SD-HC is now the cheapest form of flash memory card. It stands for Secure Digital High Capacity because it has exactly the same form factor as Secure Digital (SD) but enables higher capacities. While nearly all SD cards are limited to 2 GB of capacity, SD-HC currently go to 32 GB. Since the cost-per-gig of flash memory is so low now, most stores stock much more SD-HC memory cards than SD cards. Knowing that you can buy a 4 GB SD-HC card from a reputable brand with a lifetime warranty for under $10 USB, most buyers do not even look at lower-capacity SD cards.
Despite being cheap and easily available, SD-HC cards are far behind SD cards in terms of compatibility. While most recent digital cameras themselves support SD-HC cards (unless they support Compact Flash, Memory Sticks or xD), compatible devices are rare. Take laptops for instance, most models sold come with a built-in SD slot, alas none that I know of has an SD-HC slot yet. As a matter of fact, I bought 4 laptops (not for me) in the last month and all had SD slots. The 3 other laptops I have access to also have SD slots which are not compatible with SD-HC cards.
By now, most people know that transferring images from a digital camera to a computer is the least efficient when connecting the camera directly to the computer. Not only can this be considerably slower, it uses the battery’s own power to do the transfer unless an AC/DC adapter is used. Well, since most – if not all – built-in slots only accept SD, you need a flash-reader add-on to avoid using the camera to transfer images.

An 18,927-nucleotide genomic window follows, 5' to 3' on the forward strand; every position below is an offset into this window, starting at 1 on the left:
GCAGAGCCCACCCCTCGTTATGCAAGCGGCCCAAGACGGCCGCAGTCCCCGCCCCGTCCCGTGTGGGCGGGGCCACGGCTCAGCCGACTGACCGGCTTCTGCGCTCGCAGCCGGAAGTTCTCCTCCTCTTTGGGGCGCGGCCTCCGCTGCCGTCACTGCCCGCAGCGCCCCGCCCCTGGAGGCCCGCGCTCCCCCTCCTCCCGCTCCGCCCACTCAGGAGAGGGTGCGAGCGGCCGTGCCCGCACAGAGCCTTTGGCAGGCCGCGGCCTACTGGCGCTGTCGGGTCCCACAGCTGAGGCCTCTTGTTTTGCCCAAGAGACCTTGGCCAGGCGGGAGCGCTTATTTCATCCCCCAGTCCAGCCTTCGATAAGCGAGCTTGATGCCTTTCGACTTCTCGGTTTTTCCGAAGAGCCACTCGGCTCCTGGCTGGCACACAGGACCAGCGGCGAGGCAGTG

Guess what then? Most flash-readers are not compatible with SD-HC cards either, particularly multi-card readers. At this time, I only found a handful of such readers. Luckily, some SD-HC card manufacturers sell SD-HC cards with a reader. These are only SD-HC readers, which are obviously compatible with SD cards, but if we use other types of flash memory, you get to keep one more reader than you had before.
Now, suppose you like to bypass the computer step and send you pictures directly to either a printer, a digital photo kiosk or a direct flash-to-optical burner. In any such case, you need to get lucky. Are there any printers or all-in-ones with built-in SD-HC slots? Not yet. Are there any digital photo kiosks which accept SD-HC cards? Maybe, but I’ve never seen one. Are there any direct burners with SD-HC slots? Nope. What about these very popular digital photo-frames? Never seen one with SD-HC either.
The easiest solution is to not buy any SD-HC cards until compatible devices catch up. To procure lower-cost SD cards, there are many sellers which sell packs of 2 or 4 SD cards to provide higher total capacity without any of the SD-HC headaches. Another solution to the computer-compatibility problem is to get a SD-HC Plus card from Sandisk. These cards fold to reveal a USB connector which can then be connected without a reader directly to a computer’s USB port.
The missing devices are sure to appear eventually because those built-in SD slots may not be very useful for long. As you find SD-HC compatible laptops, photo-frames, direct-burners, photo-printers, all-in-ones, etc, feel free to pass the word along by adding a comment to this post.